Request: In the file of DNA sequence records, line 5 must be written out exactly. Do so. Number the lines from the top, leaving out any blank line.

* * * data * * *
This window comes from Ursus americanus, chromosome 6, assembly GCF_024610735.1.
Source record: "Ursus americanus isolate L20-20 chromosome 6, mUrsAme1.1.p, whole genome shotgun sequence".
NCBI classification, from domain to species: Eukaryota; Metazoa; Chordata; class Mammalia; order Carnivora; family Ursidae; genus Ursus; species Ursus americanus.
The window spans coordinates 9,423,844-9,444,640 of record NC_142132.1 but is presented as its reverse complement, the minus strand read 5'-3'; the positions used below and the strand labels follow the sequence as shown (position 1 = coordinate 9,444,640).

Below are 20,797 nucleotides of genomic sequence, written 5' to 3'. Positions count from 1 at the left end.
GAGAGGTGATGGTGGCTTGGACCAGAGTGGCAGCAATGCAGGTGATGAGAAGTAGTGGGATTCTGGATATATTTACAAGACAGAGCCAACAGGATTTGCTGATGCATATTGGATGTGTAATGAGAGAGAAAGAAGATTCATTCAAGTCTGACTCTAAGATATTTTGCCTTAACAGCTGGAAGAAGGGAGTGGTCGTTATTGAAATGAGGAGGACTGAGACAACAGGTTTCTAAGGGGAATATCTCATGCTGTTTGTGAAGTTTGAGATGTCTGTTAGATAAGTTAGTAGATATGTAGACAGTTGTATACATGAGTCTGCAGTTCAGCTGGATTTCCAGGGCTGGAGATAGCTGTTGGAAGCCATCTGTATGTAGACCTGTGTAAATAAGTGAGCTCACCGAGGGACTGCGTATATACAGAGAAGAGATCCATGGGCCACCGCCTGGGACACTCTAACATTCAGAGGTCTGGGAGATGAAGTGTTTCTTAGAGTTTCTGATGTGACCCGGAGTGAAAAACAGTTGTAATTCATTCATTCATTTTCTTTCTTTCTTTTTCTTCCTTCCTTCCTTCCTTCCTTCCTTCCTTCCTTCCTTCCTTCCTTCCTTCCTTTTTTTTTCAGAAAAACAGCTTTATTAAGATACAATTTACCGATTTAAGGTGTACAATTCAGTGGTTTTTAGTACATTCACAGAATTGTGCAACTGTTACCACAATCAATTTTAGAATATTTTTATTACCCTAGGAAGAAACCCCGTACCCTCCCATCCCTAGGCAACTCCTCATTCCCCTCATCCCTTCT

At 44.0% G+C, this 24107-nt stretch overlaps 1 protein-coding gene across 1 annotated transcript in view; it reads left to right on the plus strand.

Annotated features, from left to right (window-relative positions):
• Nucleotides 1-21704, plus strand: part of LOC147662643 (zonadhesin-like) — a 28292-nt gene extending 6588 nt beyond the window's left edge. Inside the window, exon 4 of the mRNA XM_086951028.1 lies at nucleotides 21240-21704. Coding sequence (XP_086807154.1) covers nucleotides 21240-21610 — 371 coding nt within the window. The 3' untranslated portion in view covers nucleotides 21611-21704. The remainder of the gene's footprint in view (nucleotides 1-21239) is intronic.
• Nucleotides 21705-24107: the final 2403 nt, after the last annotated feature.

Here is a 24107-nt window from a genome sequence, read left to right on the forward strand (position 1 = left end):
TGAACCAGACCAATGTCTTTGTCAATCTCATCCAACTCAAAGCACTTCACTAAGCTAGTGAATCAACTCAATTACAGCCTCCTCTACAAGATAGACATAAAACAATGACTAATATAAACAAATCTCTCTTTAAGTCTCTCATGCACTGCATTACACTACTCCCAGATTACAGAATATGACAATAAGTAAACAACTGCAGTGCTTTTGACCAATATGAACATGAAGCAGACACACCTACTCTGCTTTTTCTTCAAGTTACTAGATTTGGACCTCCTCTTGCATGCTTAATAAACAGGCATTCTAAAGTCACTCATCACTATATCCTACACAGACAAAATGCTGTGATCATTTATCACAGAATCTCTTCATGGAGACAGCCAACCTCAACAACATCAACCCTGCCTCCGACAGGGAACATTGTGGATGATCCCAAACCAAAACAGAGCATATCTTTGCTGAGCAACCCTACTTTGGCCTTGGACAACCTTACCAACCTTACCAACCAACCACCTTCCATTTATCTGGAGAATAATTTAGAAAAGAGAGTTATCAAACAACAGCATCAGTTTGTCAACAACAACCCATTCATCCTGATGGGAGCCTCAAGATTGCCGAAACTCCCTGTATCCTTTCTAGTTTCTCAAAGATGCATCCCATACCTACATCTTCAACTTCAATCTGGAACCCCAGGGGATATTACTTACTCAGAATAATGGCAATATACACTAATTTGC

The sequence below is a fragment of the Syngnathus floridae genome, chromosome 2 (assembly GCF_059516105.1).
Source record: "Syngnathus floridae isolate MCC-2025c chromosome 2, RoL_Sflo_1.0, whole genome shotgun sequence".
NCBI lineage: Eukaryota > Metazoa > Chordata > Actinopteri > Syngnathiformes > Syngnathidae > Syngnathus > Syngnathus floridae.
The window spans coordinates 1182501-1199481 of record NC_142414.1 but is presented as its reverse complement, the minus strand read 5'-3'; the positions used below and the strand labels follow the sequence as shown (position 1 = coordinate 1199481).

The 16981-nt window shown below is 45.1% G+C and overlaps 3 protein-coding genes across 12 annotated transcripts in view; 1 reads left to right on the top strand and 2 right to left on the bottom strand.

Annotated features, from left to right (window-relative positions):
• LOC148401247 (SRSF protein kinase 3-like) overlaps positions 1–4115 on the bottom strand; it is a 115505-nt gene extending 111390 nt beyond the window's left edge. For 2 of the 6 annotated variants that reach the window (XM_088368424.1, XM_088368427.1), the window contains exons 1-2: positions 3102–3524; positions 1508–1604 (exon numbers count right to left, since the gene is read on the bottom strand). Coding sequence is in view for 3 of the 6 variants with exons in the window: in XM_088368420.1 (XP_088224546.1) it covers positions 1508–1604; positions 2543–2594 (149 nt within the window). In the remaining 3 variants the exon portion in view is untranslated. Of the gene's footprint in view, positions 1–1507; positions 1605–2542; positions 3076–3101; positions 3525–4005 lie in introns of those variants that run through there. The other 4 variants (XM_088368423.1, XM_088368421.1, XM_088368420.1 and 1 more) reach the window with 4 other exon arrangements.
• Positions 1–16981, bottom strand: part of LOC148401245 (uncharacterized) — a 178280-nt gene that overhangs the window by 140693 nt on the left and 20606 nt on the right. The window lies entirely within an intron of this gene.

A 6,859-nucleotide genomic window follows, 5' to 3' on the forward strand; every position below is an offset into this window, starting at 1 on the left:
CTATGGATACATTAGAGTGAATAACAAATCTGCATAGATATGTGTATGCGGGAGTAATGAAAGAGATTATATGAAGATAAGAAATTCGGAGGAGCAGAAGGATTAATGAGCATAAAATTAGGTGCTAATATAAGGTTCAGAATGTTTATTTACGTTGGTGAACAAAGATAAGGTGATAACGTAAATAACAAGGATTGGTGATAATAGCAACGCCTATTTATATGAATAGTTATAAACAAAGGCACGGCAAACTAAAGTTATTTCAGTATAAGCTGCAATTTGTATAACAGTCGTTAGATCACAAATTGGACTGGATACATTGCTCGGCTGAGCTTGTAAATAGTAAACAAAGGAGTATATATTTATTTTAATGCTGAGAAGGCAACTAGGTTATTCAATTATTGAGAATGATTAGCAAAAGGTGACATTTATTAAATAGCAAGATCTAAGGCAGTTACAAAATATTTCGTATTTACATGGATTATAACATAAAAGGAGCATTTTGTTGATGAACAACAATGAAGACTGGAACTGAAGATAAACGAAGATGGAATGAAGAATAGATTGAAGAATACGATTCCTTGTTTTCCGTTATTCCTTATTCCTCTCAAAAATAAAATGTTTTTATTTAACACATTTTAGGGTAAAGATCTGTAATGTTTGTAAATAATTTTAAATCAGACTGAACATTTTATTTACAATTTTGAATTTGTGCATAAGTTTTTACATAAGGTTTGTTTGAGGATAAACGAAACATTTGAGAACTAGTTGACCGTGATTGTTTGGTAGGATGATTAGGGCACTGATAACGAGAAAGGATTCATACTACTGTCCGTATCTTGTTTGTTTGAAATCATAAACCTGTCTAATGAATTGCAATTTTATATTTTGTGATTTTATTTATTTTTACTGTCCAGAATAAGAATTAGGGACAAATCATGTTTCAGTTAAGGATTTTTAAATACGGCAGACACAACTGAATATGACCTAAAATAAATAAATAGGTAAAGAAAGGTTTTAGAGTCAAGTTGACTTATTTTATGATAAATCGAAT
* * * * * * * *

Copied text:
Below are 20,797 nucleotides of genomic sequence, written 5' to 3'. Positions count from 1 at the left end.